I think we are starting to see the reality of life in Labour. One former leader is telling another to quit politics. The Herald reports:
Mr Shearer said he would have preferred it for the new leader’s sake if Mr Cunliffe had stayed in the race and lost.
“I think it would have been easier for whoever wins if he had stood and lost. It would be a cleaner break for whoever takes over. His followers undermined Phil Goff and myself and I think he continues to be a presence that will make it difficult for a new leader.”
He said if Mr Cunliffe had lost this would have sent a clear message to his supporters, rather than let them have the impression he could have won if he hadn’t withdrawn. He was also disappointed with Mr Cunliffe’s decision to stay on as an MP. “It would be easier for the new leader if he decided to move on.”
It was a sentiment echoed by several other MPs, although none would be named.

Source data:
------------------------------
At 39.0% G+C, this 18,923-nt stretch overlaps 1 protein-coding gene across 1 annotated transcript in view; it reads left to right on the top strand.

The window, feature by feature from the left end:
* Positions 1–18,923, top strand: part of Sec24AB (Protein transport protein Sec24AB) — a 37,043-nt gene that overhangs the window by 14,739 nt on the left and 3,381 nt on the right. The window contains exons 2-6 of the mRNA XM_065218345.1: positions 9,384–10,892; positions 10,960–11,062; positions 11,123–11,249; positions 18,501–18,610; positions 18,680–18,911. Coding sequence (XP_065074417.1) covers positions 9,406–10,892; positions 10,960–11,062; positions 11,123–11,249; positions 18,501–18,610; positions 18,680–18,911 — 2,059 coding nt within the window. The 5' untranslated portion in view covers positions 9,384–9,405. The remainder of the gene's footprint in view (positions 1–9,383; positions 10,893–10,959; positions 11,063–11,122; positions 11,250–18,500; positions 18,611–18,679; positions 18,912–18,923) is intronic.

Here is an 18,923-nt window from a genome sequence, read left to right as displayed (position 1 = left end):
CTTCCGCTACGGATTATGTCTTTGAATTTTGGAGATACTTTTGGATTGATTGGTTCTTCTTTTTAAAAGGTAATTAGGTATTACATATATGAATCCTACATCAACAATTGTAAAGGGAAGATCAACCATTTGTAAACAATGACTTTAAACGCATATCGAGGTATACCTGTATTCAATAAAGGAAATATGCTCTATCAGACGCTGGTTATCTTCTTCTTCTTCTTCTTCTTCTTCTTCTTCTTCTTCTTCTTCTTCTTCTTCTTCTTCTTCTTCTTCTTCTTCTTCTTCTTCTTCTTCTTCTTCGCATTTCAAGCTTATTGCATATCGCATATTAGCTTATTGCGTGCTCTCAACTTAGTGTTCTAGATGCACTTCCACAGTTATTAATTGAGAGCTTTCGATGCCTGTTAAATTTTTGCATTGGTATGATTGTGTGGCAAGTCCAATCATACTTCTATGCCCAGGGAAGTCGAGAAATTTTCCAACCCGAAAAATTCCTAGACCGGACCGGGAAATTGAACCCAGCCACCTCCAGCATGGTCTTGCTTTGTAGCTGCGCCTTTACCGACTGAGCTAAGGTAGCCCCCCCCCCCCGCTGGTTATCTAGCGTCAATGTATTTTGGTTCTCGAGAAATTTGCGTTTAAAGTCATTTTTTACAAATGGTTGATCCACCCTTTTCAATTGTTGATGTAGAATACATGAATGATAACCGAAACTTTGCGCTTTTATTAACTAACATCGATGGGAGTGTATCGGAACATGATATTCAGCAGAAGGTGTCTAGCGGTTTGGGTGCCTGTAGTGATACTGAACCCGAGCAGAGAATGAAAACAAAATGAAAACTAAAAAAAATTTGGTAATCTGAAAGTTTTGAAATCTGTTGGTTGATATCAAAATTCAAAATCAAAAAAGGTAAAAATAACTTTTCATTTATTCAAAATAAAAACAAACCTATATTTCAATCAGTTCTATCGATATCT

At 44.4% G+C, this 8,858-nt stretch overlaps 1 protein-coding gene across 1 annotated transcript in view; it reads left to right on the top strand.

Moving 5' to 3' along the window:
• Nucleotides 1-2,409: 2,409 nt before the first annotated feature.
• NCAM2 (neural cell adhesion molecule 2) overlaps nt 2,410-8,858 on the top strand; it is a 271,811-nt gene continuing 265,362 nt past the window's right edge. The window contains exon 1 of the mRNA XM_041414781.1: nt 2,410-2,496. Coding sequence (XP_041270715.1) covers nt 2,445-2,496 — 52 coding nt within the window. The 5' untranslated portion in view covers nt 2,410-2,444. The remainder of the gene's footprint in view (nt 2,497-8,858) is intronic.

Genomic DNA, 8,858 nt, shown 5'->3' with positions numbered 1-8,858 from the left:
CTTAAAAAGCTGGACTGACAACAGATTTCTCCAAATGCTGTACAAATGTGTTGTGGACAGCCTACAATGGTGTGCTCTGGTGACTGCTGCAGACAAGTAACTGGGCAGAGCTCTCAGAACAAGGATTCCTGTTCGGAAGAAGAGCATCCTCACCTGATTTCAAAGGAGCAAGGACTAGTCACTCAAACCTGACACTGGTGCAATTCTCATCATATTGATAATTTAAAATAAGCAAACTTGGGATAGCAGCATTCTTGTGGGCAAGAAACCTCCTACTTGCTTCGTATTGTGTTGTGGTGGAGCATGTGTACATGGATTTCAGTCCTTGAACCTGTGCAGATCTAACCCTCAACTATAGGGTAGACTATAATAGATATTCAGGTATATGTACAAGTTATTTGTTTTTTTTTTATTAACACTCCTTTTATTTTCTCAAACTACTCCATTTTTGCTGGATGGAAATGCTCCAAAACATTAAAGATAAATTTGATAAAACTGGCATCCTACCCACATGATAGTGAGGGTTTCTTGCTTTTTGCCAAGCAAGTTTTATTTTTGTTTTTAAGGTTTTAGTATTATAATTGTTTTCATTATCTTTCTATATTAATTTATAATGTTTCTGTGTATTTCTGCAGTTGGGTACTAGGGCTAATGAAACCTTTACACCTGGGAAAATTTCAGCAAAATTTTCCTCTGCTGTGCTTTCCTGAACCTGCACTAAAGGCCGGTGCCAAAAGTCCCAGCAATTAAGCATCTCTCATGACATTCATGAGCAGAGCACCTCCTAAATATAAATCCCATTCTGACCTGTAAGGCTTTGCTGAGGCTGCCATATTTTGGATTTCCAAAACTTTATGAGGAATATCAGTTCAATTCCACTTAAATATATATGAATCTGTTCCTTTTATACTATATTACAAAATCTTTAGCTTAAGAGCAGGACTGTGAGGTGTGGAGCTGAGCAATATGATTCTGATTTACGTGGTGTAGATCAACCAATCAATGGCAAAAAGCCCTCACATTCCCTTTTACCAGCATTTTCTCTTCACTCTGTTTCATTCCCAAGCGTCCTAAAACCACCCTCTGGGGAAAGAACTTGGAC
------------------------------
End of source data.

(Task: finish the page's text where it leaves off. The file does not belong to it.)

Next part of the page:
To quote Lady Macbeth – Out, damn’d spot! out, I say!
Cunliffe has pointed out:
Mr Cunliffe pointed out Mr Shearer was also a former leader.
“I think that’s an unfortunate thing for him to say and it belies my long-term loyalty to the party and caucus.”
But Shearer has only been an MP for one and a bit terms. Cunliffe has had five full terms. And I think Phil Goff and David Shearer have a different idea of what loyalty looks like.
“It’s about making sure we set ourselves up for the future so the new leader doesn’t have the same experience I had.”
He had been white-anted by Cunliffe’s supporters when he was leader and did not want the same thing to happen to the new leader.
If Parker or Robertson wins, it is inevitable I’d say that they will also face undermining.
“The people who had attacked himself and Mr Goff were mostly anonymous, Mr Shearer said.
“There are certainly some who’s names I think I know, but these are people who sit behind darkened screens and blog and undermine people.
And several of them now work in the Labour Leader’s office – which explains why so many are so unhappy.